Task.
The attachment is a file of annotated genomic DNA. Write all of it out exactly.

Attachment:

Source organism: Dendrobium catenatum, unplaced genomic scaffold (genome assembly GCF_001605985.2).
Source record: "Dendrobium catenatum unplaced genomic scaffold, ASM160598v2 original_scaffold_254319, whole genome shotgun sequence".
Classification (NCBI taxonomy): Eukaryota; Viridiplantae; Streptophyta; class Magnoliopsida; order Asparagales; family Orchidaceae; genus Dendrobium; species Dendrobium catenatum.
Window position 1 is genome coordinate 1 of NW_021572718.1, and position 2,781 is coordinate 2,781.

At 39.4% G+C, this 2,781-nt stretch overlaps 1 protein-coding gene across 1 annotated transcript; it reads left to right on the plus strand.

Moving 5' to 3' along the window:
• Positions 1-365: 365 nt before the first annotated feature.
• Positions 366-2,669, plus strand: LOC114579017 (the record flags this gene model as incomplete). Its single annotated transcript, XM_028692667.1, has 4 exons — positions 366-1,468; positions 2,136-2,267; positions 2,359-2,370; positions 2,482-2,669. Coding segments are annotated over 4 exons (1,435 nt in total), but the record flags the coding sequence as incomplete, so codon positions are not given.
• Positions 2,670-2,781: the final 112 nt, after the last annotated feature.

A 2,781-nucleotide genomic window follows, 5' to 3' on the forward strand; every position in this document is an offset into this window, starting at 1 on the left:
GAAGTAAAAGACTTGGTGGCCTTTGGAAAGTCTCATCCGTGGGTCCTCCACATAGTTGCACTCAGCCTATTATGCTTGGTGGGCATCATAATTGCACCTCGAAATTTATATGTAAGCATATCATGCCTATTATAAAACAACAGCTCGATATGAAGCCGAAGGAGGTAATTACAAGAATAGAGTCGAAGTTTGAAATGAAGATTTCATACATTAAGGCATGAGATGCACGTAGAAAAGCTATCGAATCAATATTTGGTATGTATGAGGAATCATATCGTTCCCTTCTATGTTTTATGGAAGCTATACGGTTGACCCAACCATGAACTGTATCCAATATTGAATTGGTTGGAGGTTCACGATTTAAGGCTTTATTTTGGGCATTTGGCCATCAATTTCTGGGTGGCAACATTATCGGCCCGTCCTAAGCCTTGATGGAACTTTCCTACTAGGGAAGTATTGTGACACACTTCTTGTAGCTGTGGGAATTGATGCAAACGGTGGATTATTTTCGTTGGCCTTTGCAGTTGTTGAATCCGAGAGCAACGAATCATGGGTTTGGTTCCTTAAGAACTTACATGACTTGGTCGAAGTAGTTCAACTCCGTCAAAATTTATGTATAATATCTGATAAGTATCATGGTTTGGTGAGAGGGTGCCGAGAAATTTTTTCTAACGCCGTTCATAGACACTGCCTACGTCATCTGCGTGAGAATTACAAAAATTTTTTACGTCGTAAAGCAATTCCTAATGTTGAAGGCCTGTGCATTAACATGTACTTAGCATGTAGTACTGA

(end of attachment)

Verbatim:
Source organism: Dendrobium catenatum, unplaced genomic scaffold (genome assembly GCF_001605985.2).
Source record: "Dendrobium catenatum unplaced genomic scaffold, ASM160598v2 original_scaffold_254319, whole genome shotgun sequence".
Classification (NCBI taxonomy): Eukaryota; Viridiplantae; Streptophyta; class Magnoliopsida; order Asparagales; family Orchidaceae; genus Dendrobium; species Dendrobium catenatum.
Window position 1 is genome coordinate 1 of NW_021572718.1, and position 2,781 is coordinate 2,781.

At 39.4% G+C, this 2,781-nt stretch overlaps 1 protein-coding gene across 1 annotated transcript; it reads left to right on the plus strand.

Moving 5' to 3' along the window:
• Positions 1-365: 365 nt before the first annotated feature.
• Positions 366-2,669, plus strand: LOC114579017 (the record flags this gene model as incomplete). Its single annotated transcript, XM_028692667.1, has 4 exons — positions 366-1,468; positions 2,136-2,267; positions 2,359-2,370; positions 2,482-2,669. Coding segments are annotated over 4 exons (1,435 nt in total), but the record flags the coding sequence as incomplete, so codon positions are not given.
• Positions 2,670-2,781: the final 112 nt, after the last annotated feature.

A 2,781-nucleotide genomic window follows, 5' to 3' on the forward strand; every position in this document is an offset into this window, starting at 1 on the left:
GAAGTAAAAGACTTGGTGGCCTTTGGAAAGTCTCATCCGTGGGTCCTCCACATAGTTGCACTCAGCCTATTATGCTTGGTGGGCATCATAATTGCACCTCGAAATTTATATGTAAGCATATCATGCCTATTATAAAACAACAGCTCGATATGAAGCCGAAGGAGGTAATTACAAGAATAGAGTCGAAGTTTGAAATGAAGATTTCATACATTAAGGCATGAGATGCACGTAGAAAAGCTATCGAATCAATATTTGGTATGTATGAGGAATCATATCGTTCCCTTCTATGTTTTATGGAAGCTATACGGTTGACCCAACCATGAACTGTATCCAATATTGAATTGGTTGGAGGTTCACGATTTAAGGCTTTATTTTGGGCATTTGGCCATCAATTTCTGGGTGGCAACATTATCGGCCCGTCCTAAGCCTTGATGGAACTTTCCTACTAGGGAAGTATTGTGACACACTTCTTGTAGCTGTGGGAATTGATGCAAACGGTGGATTATTTTCGTTGGCCTTTGCAGTTGTTGAATCCGAGAGCAACGAATCATGGGTTTGGTTCCTTAAGAACTTACATGACTTGGTCGAAGTAGTTCAACTCCGTCAAAATTTATGTATAATATCTGATAAGTATCATGGTTTGGTGAGAGGGTGCCGAGAAATTTTTTCTAACGCCGTTCATAGACACTGCCTACGTCATCTGCGTGAGAATTACAAAAATTTTTTACGTCGTAAAGCAATTCCTAATGTTGAAGGCCTGTGCATTAACATGTACTTAGCATGTAGTACTGA